Goal of this Initiative

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					  2008 Partners
  Active Members
    Bike Works

  City of Orlando

    City Teenz

Concord – Arlington
  Neighborhood
   Association          June 23, 2008
  Florida Bicycle       The Blue Foundation for a Healthy Florida
   Association
                        Attention: Michael S. Hutton, Ph.D.
      Florida           4800 Deerwood Campus Parkway, DC3-4
   Freewheelers         Jacksonville, FL 32246
  Florida Hospital      Dear Dr. Hutton,
  Florida Nurses
   Association                  On behalf of Get Active Orlando I am please to submit this application for
                        a grant in the amount of $100,000 from The Blue Foundation to work in the
  Johnson’s Diner       Parramore Heritage District by offering resources, influencing policies, shaping
                        the physical environment, and creating programs to benefit youth and families as
MetroPlan Orlando
                        indicated in this proposal. We are grateful for your invitation and welcome the
   Nap Ford             opportunity to join you and other selected organizations to Embrace a Healthy
Community School        Florida.
 Orange County                 Funding will allow Get Active Orlando to work toward its vision, a
Health Department
                        community where active living choices are easy choices. Healthy habits
     Orlando            developed during childhood will last a lifetime, preventing childhood and adult
   Neighborhood         obesity. Your support will enable Get Active Orlando to positively impact our
   Improvement          community through the physical environment and changing behavior for long
    Corporation         term impact.
 Orlando Regional
Health Care System                Should you have questions about the proposal or require additional
                        information do not hesitate to contact me by telephone at 407.246.2120 or email,
   Rippe Health         dean.grandin@cityoforlando.net. Our project coordinator, Jill Leslie,
Assessment Center       jill.leslie@live.com is also available to answer questions.
University of Central
 Florida College of     Sincerely,
      Nursing

Advising Members
  Central Florida       Dean Grandin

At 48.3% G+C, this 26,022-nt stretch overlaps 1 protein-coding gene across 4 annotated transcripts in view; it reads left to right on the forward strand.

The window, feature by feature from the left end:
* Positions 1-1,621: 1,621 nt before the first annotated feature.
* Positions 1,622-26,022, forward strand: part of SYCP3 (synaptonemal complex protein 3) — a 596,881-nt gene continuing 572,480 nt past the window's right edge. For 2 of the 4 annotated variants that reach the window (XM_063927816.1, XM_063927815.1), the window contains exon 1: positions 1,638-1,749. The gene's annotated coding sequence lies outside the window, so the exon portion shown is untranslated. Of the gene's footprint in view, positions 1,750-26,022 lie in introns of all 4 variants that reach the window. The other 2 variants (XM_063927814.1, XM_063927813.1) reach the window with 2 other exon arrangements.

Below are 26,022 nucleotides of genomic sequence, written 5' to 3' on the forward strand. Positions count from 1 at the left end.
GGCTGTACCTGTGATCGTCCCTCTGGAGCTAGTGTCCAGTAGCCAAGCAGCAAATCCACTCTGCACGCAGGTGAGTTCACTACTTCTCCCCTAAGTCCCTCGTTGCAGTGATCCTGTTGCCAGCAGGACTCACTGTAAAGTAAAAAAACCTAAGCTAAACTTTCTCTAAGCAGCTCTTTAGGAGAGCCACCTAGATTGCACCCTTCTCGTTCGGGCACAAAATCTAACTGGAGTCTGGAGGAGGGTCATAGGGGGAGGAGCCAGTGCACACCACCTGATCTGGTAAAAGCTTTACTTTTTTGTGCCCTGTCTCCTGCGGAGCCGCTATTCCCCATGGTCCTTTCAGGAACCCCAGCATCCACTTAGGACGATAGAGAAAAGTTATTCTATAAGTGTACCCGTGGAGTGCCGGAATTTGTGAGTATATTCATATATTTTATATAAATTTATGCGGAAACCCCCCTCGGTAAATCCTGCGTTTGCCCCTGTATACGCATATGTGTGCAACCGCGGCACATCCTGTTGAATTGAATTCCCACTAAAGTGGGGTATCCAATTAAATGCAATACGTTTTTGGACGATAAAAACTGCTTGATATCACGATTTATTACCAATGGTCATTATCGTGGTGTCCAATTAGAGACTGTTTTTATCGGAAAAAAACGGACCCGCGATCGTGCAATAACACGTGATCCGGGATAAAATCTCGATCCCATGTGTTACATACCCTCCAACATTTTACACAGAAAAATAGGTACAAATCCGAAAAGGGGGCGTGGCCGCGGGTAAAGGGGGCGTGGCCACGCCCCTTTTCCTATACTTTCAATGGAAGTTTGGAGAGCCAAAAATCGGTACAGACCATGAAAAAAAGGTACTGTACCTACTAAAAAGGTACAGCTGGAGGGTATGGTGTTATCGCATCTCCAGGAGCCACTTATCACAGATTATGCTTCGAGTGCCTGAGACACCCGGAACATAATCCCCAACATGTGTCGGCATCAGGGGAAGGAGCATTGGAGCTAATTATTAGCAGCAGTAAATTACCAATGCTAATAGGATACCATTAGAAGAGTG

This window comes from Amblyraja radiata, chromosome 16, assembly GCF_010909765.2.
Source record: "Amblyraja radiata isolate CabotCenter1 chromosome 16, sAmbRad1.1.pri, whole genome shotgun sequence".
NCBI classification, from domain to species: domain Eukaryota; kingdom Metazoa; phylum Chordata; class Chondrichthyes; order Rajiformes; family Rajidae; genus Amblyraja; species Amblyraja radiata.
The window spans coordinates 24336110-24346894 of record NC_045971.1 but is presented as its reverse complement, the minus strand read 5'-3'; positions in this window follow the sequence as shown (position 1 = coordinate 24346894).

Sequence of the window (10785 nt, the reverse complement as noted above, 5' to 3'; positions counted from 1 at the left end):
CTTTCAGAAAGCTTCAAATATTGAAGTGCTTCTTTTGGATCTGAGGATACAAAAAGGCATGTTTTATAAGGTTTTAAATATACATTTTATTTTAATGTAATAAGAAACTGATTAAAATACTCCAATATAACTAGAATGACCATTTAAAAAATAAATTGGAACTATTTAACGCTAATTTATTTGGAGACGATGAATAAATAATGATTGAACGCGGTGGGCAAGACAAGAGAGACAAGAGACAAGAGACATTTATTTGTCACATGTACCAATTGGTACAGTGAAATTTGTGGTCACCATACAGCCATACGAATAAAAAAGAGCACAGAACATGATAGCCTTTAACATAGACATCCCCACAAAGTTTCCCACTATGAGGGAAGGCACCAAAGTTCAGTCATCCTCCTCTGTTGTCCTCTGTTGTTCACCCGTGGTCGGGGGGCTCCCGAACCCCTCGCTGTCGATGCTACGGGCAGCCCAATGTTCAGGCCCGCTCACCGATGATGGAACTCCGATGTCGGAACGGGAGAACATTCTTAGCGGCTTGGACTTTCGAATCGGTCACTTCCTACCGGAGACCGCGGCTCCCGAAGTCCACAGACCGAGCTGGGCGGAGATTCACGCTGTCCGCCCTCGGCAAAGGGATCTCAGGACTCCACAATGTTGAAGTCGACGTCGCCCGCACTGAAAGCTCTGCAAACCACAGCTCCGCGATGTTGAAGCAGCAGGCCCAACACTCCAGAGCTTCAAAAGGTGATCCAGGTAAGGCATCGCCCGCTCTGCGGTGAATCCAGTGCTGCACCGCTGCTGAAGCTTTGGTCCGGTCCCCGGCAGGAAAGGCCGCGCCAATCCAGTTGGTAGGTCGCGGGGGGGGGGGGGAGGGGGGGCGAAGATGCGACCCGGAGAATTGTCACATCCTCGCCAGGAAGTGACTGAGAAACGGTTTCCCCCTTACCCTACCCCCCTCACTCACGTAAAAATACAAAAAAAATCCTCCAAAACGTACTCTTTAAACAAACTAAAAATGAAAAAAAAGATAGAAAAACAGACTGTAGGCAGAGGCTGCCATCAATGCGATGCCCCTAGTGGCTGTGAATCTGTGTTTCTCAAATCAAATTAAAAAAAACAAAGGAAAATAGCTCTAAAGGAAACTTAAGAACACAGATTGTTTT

YMCA               Project Director
   Harry P. Leu
    Gardens             DG/jl

  Orlando Magic

Winter Park Health                             400 SOUTH ORANGE AVENUE ORLANDO, FL 32801
   Foundation                   PHONE (321) 303-4064 FAX (407) 246-2895 EMAIL INFO@GETACTIVEORLANDO.COM
                                                      WWW.GETACTIVEORLANDO.COM
EMBRACE A HEALTHY FLORIDA




         June 25, 2008

         Submitted by:




                            1
Description of Organization

Get Active Orlando, is a visionary partnership serving Orlando by inspiring the community to
make active and healthy lifestyle changes. Presently, Get Active Orlando is comprised of more
than 17 organizations. Get Active Orlando partners are selected for their expertise, diverse
perspectives, and focus on active living. Partner organizations include public health agencies,
hospitals, bicycle clubs and shops, neighborhood associations, community organizations, a
university, and City government. Together, this diverse group forms a broad-based partnership
that represents organizations with a strong presence in the City of Orlando with the ability to
influence active living efforts.

Get Active Orlando is part of a national initiative, Active Living by Design, funded by the
Robert Wood Johnson Foundation. As one of only 25 community partnerships chosen to
participate in this initiative, Get Active Orlando works to establish innovative approaches to
increase physical activity through community design, public policies, programs and
communication strategies. Get Active Orlando supports appropriate lifestyle behavior changes to
achieve these objectives. It develops and implements activities that (a) create an environment
conducive of physical activity, (b) provide education, and (c) promote opportunities for physical
activity. Consistent with the World Health Organization’s definition of health— a state of
complete physical, mental, and social well-being and not merely the absence of disease or
infirmity.1 Get Active Orlando encourages an activity centered, rather than weight centered
approach. Our overarching goal is to lead the community to engage in at least 30 minutes of
physical activity daily. This approach shifts the emphasis to living actively, and eating in
normal, healthful ways.

Community Need

The Parramore Heritage District is a 1.4 square mile neighborhood adjacent to the heart of
Downtown Orlando. Once the center of the African American community, the vitality of the
neighborhood has been declining over time as a result of several factors. Low home ownership,